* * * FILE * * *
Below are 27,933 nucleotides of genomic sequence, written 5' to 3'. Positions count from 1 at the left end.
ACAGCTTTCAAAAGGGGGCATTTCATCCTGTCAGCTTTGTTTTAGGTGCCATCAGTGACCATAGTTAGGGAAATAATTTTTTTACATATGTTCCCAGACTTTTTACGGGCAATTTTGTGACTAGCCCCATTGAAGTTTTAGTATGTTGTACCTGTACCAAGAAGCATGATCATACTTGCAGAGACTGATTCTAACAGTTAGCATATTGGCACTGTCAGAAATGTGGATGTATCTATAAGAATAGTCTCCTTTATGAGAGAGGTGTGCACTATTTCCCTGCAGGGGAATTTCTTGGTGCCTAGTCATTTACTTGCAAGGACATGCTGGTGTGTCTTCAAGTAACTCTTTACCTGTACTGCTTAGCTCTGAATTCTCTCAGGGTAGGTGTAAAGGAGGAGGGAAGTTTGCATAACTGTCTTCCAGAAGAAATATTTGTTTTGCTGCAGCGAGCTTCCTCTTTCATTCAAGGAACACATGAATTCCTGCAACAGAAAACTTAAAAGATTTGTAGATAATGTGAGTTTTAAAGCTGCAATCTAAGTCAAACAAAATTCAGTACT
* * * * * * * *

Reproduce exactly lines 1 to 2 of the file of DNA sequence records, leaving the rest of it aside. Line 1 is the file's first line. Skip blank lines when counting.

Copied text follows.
Below are 27,933 nucleotides of genomic sequence, written 5' to 3'. Positions count from 1 at the left end.
ACAGCTTTCAAAAGGGGGCATTTCATCCTGTCAGCTTTGTTTTAGGTGCCATCAGTGACCATAGTTAGGGAAATAATTTTTTTACATATGTTCCCAGACTTTTTACGGGCAATTTTGTGACTAGCCCCATTGAAGTTTTAGTATGTTGTACCTGTACCAAGAAGCATGATCATACTTGCAGAGACTGATTCTAACAGTTAGCATATTGGCACTGTCAGAAATGTGGATGTATCTATAAGAATAGTCTCCTTTATGAGAGAGGTGTGCACTATTTCCCTGCAGGGGAATTTCTTGGTGCCTAGTCATTTACTTGCAAGGACATGCTGGTGTGTCTTCAAGTAACTCTTTACCTGTACTGCTTAGCTCTGAATTCTCTCAGGGTAGGTGTAAAGGAGGAGGGAAGTTTGCATAACTGTCTTCCAGAAGAAATATTTGTTTTGCTGCAGCGAGCTTCCTCTTTCATTCAAGGAACACATGAATTCCTGCAACAGAAAACTTAAAAGATTTGTAGATAATGTGAGTTTTAAAGCTGCAATCTAAGTCAAACAAAATTCAGTACT